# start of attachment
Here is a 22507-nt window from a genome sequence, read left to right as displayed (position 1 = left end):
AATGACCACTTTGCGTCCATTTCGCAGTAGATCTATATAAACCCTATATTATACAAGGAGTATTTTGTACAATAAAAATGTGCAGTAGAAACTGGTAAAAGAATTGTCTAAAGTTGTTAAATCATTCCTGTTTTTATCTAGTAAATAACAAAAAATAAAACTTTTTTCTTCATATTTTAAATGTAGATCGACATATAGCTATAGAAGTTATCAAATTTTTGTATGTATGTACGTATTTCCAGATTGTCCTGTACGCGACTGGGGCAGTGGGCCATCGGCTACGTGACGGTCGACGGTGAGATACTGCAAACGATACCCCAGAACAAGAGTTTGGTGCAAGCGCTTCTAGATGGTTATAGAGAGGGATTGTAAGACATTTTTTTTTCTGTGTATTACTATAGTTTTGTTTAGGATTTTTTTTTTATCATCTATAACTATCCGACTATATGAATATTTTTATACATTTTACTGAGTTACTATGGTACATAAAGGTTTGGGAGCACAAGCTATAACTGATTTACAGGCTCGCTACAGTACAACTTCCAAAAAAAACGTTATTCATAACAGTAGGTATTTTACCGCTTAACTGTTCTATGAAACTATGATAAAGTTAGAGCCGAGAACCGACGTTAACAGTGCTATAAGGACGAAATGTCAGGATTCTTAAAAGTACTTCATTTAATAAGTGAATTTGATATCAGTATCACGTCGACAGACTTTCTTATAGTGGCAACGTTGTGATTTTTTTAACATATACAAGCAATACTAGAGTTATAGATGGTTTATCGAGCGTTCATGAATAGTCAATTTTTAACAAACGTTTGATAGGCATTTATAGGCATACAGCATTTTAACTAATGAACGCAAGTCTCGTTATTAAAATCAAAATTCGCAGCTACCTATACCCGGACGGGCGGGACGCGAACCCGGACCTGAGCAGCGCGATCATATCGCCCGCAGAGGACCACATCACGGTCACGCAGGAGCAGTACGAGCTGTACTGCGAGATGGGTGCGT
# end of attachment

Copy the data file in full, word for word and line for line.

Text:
Here is a 22507-nt window from a genome sequence, read left to right as displayed (position 1 = left end):
AATGACCACTTTGCGTCCATTTCGCAGTAGATCTATATAAACCCTATATTATACAAGGAGTATTTTGTACAATAAAAATGTGCAGTAGAAACTGGTAAAAGAATTGTCTAAAGTTGTTAAATCATTCCTGTTTTTATCTAGTAAATAACAAAAAATAAAACTTTTTTCTTCATATTTTAAATGTAGATCGACATATAGCTATAGAAGTTATCAAATTTTTGTATGTATGTACGTATTTCCAGATTGTCCTGTACGCGACTGGGGCAGTGGGCCATCGGCTACGTGACGGTCGACGGTGAGATACTGCAAACGATACCCCAGAACAAGAGTTTGGTGCAAGCGCTTCTAGATGGTTATAGAGAGGGATTGTAAGACATTTTTTTTTCTGTGTATTACTATAGTTTTGTTTAGGATTTTTTTTTTATCATCTATAACTATCCGACTATATGAATATTTTTATACATTTTACTGAGTTACTATGGTACATAAAGGTTTGGGAGCACAAGCTATAACTGATTTACAGGCTCGCTACAGTACAACTTCCAAAAAAAACGTTATTCATAACAGTAGGTATTTTACCGCTTAACTGTTCTATGAAACTATGATAAAGTTAGAGCCGAGAACCGACGTTAACAGTGCTATAAGGACGAAATGTCAGGATTCTTAAAAGTACTTCATTTAATAAGTGAATTTGATATCAGTATCACGTCGACAGACTTTCTTATAGTGGCAACGTTGTGATTTTTTTAACATATACAAGCAATACTAGAGTTATAGATGGTTTATCGAGCGTTCATGAATAGTCAATTTTTAACAAACGTTTGATAGGCATTTATAGGCATACAGCATTTTAACTAATGAACGCAAGTCTCGTTATTAAAATCAAAATTCGCAGCTACCTATACCCGGACGGGCGGGACGCGAACCCGGACCTGAGCAGCGCGATCATATCGCCCGCAGAGGACCACATCACGGTCACGCAGGAGCAGTACGAGCTGTACTGCGAGATGGGTGCGT